Knowledge of fireworks safety is important, especially at this time of year when people use them to celebrate the Independence Day holiday. The National Safety Council advises everyone to stay away from all consumer fireworks, and to only enjoy fireworks at a public display conducted by seasoned professionals.
However, there are some fireworks that are legal for consumers to purchase and use in some states, but just because they're legal to purchase does not mean they're safe. There are numerous types of fireworks, and despite the dangers, some of them, such as sparklers, are actually aimed for use by children. Though people may think it is a safer firework, the sparkler is actually one of the most dangerous because it burns at almost 2000 degrees. They have been known to cause serious burn injuries on children, and can even light their clothing on fire. Some fireworks often used by adults include Roman candles, bottle rockets, and fountains. They are meant to be stuck in the ground and the fuse lit when standing nearby. They are not meant to be held when shooting them, due to the larger explosion that results after the fuse has been lit.
Burns on the hand are the most common hazard of using fireworks, because the hand is always closest to them. These injuries can range from minor burns, to blisters, to severe burns that cause excessive damage to the skin. Hand injuries can also include cuts, broken bones, torn tendons, and in the worst possible occurrence, amputation. These injuries are the result of standing too close when a firework explodes, or trying to hold onto them as they are lit.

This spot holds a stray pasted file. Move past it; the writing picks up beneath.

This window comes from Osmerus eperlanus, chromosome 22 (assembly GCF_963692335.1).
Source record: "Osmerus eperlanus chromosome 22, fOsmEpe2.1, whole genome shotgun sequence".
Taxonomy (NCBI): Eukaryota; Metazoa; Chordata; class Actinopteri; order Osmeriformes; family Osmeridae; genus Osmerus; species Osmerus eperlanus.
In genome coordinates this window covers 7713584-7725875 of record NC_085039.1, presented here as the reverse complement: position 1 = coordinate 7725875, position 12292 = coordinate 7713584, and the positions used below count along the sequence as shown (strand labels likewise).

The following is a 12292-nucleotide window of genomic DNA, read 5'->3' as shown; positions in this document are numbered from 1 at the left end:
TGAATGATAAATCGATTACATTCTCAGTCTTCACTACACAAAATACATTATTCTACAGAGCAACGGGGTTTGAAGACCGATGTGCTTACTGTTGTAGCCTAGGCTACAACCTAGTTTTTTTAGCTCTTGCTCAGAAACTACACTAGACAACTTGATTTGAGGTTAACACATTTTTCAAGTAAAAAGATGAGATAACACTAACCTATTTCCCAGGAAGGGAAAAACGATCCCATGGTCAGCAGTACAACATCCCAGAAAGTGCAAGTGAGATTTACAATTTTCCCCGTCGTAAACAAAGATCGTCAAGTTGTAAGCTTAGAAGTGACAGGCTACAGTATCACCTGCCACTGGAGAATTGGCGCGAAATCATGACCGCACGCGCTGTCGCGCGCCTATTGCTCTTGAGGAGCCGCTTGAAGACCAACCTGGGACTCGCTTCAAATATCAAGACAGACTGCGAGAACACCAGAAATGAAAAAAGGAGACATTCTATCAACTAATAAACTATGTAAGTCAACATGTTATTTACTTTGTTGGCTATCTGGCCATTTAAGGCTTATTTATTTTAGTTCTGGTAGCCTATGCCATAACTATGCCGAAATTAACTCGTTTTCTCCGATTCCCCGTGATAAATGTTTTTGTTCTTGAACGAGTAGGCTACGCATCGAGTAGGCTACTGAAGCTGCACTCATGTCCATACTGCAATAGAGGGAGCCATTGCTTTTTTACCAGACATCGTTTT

Eye and face injuries are also common, because of the particles that fly through the air after one has exploded. Hearing loss is also experienced by some users, due to the loud bang when the fireworks explode. Sometimes this is only temporary, but it can be permanent, and is caused by standing too close when the firework detonates.
When using fireworks, it is best to follow a few simple rules to keep everyone safe from harm. Be sure to read and follow all directions before using them.
• Children should never be allowed to handle fireworks.
• When lighting fireworks, put on safety glasses to protect the eyes.
• Only use fireworks outside in an open area.
• Keep a bucket of water nearby at all times to soak duds with, and do not try to relight them.
• Don't light fireworks in any type of container, and never carry them in a pocket, because the friction of movement can cause them to light.
• Keep a first aid kit handy, and if serious injury is suffered seek medical attention immediately.
• Perhaps most important, never mix alcohol and fireworks.
• Be sure to check any city or town regulations prior to using fireworks.
For more information, visit the National Council on Fireworks Safety.
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